An official notice was released this week from the European Securities and Markets Authority (ESMA). It states that the supervision of automated trading has become more convergent across the European Union (EU), in which a recent review by the pan-European regulator headquartered in Paris has found. ESMA reviewed how the 30 national competent authorities (NCAs) across the EU have implemented ESMA guidelines on automated trading into their day-to-day supervision of trading platforms. The Guidelines set out systems and controls requirements for investment firms and trading platforms operating in an automated trading environment.
The review analysed supervisory practices across 30 NCAs, with a focus on the twelve NCAs supervising trading platforms with the most significant automated trading volumes. Overall, the majority of NCAs had integrated the guidelines into their supervisory approaches thus increasing the level of supervision of automated trading activity. Looking at the national implementations, the review identified good practices observed by some NCAs regarding the supervision of IT-standards, governance and security at trading platform level, as well as NCA consideration of cyber-security, trading halts and real-time surveillance of direct market access.
Steven Maijoor, ESMA Chair, stated: “Ensuring that automated trading is properly controlled both by firms engaging in it and at the trading venue level is key for ensuring market integrity. The good level of compliance with ESMA’s guidelines shows that European algorithmic trading has already gotten sounder. We now have to focus on tackling those remaining challenges identified by our review in order to have a proper set of systems and controls in place governing algo trading before MiFID II will introduce these as legal provisions at Directive level by 2017.”
Besides identifying good practices, the review also highlights challenges associated with automated trading. The speed of technological developments, market fragmentation, increasing variety and numbers of financial instruments admitted to trading, increasing complexity, and the rise in data in conjunction with limited supervisory resources are some of the areas which will determine the future focus for supervision. The growing cross-border aspect of trading also requires a high level of cooperation among NCAs.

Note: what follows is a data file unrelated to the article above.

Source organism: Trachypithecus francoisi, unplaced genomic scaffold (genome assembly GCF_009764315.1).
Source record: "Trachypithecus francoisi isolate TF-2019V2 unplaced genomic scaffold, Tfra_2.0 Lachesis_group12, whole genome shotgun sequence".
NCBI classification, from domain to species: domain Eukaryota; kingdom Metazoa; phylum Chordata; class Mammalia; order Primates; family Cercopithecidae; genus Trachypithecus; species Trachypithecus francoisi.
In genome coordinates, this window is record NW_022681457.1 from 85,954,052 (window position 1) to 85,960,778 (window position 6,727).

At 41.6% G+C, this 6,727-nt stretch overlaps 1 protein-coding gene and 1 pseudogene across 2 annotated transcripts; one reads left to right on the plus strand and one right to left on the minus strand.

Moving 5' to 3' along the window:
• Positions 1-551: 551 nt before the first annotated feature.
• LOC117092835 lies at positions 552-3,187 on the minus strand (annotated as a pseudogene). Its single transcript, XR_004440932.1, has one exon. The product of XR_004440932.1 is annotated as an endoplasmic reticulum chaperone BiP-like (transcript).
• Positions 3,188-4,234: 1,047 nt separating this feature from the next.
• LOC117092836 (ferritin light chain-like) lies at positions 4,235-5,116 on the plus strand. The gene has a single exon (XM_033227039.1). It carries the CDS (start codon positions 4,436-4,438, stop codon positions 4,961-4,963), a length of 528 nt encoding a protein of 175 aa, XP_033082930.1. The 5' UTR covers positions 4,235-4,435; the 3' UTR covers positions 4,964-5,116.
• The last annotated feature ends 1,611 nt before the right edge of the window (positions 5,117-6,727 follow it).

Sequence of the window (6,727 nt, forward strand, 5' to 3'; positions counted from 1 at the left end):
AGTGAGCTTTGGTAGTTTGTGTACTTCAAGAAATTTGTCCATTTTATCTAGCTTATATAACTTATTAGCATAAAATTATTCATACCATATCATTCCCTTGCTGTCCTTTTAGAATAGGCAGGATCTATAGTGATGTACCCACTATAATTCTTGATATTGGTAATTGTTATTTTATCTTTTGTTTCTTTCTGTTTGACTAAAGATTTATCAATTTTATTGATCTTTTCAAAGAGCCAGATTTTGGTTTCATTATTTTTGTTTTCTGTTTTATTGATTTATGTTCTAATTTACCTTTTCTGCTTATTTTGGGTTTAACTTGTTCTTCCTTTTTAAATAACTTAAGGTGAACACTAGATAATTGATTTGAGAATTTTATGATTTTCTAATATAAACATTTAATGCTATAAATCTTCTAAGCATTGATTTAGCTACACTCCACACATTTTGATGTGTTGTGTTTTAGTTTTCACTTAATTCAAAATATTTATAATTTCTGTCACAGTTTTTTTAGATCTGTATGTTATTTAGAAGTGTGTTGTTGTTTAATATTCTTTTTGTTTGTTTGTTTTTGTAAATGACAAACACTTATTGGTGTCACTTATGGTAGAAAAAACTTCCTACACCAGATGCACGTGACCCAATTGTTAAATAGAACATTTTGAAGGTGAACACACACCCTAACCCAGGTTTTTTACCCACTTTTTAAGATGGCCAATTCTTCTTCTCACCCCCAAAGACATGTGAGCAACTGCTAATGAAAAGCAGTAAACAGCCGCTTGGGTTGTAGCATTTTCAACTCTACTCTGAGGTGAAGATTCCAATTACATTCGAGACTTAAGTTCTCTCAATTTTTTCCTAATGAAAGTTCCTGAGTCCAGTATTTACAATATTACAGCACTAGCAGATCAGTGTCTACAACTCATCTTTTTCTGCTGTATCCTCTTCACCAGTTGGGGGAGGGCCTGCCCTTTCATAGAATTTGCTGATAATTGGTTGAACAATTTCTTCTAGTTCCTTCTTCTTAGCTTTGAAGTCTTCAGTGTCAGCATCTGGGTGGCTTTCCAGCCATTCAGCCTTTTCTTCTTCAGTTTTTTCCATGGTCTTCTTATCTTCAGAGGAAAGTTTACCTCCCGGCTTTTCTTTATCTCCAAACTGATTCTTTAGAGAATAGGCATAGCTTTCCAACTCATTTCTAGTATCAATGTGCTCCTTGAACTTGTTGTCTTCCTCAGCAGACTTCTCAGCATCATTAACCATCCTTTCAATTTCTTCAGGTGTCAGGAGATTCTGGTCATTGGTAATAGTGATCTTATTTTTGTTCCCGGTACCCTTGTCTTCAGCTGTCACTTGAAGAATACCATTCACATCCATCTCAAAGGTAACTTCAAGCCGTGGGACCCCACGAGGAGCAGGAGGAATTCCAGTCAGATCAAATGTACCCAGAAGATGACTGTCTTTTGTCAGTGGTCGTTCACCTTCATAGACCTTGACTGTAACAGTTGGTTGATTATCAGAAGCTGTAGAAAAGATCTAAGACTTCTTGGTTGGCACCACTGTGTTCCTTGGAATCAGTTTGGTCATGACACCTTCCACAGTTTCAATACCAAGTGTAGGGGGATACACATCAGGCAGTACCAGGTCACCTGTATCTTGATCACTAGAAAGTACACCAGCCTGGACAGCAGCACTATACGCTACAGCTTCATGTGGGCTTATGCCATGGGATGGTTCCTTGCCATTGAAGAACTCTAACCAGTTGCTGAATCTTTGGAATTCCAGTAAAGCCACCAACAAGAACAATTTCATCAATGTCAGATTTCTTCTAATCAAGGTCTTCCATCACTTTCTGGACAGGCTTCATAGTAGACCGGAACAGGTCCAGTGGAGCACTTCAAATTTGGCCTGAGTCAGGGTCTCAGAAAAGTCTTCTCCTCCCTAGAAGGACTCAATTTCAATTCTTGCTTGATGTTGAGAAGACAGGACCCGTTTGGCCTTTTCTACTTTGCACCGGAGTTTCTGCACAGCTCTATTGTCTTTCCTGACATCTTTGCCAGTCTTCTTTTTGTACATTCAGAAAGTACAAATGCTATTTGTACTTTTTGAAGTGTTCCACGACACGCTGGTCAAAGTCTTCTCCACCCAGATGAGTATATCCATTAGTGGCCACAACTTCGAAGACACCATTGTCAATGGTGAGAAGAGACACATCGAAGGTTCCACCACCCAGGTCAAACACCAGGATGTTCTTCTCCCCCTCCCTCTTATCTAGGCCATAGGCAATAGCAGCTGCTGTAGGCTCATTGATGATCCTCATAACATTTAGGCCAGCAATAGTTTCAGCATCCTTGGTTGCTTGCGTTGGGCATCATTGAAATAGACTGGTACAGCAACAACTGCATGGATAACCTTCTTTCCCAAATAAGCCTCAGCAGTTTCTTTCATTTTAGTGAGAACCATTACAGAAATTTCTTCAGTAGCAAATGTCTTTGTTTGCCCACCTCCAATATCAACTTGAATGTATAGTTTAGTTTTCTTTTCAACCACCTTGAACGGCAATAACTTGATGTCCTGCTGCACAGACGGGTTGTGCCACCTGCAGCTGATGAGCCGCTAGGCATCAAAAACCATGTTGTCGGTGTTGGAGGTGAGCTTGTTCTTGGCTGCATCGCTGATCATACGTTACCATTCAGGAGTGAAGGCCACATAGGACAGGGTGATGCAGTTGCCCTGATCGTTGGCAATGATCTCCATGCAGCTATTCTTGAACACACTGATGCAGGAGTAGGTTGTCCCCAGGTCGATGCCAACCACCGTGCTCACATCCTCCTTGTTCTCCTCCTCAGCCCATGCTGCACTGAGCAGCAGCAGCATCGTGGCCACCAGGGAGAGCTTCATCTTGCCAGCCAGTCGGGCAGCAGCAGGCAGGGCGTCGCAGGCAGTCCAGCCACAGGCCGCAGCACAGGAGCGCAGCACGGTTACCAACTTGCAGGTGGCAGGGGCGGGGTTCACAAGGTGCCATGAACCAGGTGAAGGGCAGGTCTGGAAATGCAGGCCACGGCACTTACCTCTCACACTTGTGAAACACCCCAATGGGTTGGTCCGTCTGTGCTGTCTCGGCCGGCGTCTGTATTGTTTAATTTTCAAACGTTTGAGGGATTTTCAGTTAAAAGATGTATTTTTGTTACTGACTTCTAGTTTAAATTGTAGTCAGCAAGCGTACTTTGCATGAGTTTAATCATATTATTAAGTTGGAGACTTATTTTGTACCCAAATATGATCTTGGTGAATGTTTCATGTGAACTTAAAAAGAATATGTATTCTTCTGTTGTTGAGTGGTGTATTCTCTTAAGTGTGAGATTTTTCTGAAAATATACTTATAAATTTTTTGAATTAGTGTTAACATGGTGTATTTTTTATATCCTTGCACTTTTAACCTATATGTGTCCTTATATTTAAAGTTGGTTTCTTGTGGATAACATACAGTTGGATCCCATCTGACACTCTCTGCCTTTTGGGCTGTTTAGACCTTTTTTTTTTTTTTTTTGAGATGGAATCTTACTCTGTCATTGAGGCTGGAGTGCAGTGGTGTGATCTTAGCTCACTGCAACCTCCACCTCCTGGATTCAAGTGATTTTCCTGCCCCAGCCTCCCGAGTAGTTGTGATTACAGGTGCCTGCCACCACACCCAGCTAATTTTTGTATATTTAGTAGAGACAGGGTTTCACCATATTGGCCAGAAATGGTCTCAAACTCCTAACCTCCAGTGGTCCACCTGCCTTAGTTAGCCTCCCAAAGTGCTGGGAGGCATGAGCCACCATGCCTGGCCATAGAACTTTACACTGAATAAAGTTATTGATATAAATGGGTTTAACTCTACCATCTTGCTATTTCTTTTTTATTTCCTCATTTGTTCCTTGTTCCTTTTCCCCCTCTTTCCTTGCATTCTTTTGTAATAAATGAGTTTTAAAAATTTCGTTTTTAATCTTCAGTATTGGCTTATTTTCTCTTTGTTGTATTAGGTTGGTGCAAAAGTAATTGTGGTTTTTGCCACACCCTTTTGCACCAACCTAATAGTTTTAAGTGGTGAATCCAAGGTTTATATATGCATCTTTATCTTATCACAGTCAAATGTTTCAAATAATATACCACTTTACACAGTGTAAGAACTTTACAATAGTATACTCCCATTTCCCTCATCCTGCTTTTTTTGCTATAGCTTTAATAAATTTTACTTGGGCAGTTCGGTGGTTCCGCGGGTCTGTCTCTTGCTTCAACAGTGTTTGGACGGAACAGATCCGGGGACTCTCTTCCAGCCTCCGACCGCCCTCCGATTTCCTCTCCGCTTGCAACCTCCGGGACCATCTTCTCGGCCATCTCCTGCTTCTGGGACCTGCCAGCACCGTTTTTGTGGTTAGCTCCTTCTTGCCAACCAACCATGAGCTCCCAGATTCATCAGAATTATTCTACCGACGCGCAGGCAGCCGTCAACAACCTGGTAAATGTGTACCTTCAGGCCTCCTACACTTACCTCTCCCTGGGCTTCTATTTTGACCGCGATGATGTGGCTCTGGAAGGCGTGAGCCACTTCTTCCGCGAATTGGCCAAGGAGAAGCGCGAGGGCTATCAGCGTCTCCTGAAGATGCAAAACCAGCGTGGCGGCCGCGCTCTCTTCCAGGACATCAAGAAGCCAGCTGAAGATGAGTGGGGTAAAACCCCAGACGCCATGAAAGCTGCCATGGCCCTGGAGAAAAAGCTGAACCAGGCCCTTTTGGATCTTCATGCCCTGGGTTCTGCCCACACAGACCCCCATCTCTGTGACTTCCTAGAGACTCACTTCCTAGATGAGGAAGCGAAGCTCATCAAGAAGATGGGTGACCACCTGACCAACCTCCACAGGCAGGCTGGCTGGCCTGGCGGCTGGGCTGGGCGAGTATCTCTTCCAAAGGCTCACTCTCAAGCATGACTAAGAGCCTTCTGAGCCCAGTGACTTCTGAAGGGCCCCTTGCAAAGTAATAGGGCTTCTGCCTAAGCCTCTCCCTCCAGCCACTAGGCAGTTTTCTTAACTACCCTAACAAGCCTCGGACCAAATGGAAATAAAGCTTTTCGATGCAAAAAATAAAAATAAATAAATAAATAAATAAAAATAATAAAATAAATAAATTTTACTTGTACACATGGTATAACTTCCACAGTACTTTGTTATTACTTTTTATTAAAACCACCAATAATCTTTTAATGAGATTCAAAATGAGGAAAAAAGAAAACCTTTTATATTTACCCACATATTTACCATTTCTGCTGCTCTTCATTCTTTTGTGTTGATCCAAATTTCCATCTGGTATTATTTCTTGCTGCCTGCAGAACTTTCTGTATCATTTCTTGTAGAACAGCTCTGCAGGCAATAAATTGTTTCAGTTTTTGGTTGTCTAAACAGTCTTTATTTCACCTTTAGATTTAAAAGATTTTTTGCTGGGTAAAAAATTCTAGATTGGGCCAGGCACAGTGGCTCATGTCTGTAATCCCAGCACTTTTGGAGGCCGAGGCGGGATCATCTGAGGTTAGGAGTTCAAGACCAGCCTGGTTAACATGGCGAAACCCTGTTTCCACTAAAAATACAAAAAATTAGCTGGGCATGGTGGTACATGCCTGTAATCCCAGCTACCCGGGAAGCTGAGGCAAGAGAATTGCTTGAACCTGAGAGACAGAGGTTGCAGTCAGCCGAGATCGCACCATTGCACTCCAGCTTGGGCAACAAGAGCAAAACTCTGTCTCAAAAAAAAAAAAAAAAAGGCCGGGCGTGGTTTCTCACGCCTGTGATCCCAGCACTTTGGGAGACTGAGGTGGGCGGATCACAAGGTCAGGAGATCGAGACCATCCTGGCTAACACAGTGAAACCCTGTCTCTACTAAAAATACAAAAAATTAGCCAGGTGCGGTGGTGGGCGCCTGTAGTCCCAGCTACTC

In this regard, the report identified the following challenges:
• Market complexity – the speed and technological complexity of high frequency trading (HFT) increases the need for NCAs to further increase their IT expertise;
• IT-knowledge – sufficient IT expertise is also crucial for the boards of the trading platforms, which so far has been a challenge for some NCAs;
• Probing on-site inspections –NCAs need to have an appropriate level of engagement with trading platforms. On-site inspections and/or other tools of direct supervision should ensure that trading platforms are sufficiently challenged;
• Resourcing – NCAs need to ensure sufficient resources that allow to properly supervise automated trading activity;
• Testing of trading halts – NCAs should not only rely on trading platforms’ trading halts when addressing the risks connected to automated trading but should also test trading algorithms against stressed trading environments; and
• Cyber-crime – ESMA found that there are very few programs for setting up a proper ring fence against cyber-attacks and that there is a lack of coordination amongst NCAs in this regard.
The findings of ESMA’s peer review will help to identify those areas with a need for further convergence amongst NCAs. The implementation of MiFID II/MiFIR will, once fully entered into force, incorporate the main provisions of the Guidelines at Directive level.
To view the official release from ESMA, click here.